Kern has been on the run for years, ever since he knew he was a werewolf. As the story starts, he’s being pursued by a harper who’s able to conjure a fearsome beast to come after Kern. He’s chased to the edge of a cliff, and falls into the river below. The river folk find him, and get him to an inn, where Ainsy, the innkeeper, brings him back to health. He and Ainsy fall in love – here seems to be a place where he can find a family. But soon the harper comes to this part of the valley, and Kern may be in danger of losing all that he’s come to love.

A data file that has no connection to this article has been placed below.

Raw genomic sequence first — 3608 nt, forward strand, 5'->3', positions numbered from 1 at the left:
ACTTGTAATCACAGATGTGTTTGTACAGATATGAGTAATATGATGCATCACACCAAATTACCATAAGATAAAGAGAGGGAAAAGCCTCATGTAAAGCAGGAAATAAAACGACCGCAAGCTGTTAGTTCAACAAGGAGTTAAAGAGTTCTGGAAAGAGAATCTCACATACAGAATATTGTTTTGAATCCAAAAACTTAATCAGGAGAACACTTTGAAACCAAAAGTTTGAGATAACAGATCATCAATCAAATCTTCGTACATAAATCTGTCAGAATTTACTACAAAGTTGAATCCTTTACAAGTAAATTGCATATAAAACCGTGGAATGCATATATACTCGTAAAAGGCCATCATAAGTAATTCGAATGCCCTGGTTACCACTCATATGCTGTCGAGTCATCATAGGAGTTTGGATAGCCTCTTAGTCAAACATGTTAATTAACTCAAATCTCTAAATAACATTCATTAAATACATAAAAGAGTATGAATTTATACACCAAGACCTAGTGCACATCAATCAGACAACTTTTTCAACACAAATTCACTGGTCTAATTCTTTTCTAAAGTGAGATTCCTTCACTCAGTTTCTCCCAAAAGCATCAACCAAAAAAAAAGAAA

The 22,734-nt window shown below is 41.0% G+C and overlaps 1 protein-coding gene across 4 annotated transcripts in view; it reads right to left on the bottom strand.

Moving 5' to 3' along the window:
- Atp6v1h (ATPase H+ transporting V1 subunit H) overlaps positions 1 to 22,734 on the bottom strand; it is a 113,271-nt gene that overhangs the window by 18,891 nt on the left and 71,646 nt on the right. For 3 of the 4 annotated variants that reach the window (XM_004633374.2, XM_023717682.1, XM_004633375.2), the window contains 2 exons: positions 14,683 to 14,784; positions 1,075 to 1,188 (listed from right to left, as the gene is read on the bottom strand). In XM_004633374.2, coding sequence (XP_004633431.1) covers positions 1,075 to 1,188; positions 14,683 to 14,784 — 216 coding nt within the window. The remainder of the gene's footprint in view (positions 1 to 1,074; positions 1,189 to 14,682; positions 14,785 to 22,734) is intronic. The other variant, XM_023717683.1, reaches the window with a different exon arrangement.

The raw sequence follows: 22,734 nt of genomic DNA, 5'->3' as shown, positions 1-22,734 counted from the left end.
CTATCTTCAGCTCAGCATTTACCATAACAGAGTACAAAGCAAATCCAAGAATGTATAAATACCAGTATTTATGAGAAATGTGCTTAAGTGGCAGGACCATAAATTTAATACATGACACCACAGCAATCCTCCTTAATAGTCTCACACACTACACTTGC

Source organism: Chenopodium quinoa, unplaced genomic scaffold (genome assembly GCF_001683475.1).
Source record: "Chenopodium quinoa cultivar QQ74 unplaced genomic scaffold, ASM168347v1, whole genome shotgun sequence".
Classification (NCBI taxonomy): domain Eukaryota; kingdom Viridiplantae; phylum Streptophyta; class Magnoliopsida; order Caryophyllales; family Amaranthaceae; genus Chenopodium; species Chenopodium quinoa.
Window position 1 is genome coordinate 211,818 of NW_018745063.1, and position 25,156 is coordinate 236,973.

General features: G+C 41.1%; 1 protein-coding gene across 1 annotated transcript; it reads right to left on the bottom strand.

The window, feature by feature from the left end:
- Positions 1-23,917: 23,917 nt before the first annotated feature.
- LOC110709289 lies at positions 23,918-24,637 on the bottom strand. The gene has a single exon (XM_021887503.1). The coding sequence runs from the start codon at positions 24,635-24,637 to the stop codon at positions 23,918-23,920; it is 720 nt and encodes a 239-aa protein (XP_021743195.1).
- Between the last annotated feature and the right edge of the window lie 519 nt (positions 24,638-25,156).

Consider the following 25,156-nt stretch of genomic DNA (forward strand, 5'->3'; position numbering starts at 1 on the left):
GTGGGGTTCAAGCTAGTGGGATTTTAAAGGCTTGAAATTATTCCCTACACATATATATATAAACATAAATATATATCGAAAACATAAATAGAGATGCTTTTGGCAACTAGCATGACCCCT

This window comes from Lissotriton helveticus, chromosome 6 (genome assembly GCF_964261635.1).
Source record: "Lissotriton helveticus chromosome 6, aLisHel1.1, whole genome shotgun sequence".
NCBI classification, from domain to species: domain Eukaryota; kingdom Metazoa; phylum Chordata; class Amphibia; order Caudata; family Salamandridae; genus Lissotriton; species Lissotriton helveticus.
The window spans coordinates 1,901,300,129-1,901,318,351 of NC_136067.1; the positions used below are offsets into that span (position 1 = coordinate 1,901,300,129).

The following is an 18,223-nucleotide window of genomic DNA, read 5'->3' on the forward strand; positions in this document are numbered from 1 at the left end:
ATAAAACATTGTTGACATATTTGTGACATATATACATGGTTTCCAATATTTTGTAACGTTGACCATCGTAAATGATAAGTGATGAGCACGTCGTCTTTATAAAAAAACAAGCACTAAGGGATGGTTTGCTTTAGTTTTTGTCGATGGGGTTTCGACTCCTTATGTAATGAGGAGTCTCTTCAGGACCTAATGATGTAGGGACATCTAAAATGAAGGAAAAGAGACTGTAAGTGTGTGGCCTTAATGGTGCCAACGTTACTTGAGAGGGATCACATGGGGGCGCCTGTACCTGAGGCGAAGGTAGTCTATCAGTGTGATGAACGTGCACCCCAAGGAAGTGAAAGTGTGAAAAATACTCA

What struck me most about this book was how quick it was. It’s published in 1988, and is standalone. (It’s pure fantasy, not like de Lint’s Newford books.) It strikes me how much fantasy seems to have pivoted to long, involved series lately. I read this book in two nights, and the action takes place in no more than about a month. It was nice to have a quick story to run through, without then having to track down ten more books to finish things off. Don’t get me wrong – I love the ten book series as well, but it’s nice to get these standalone stories in the mix as well.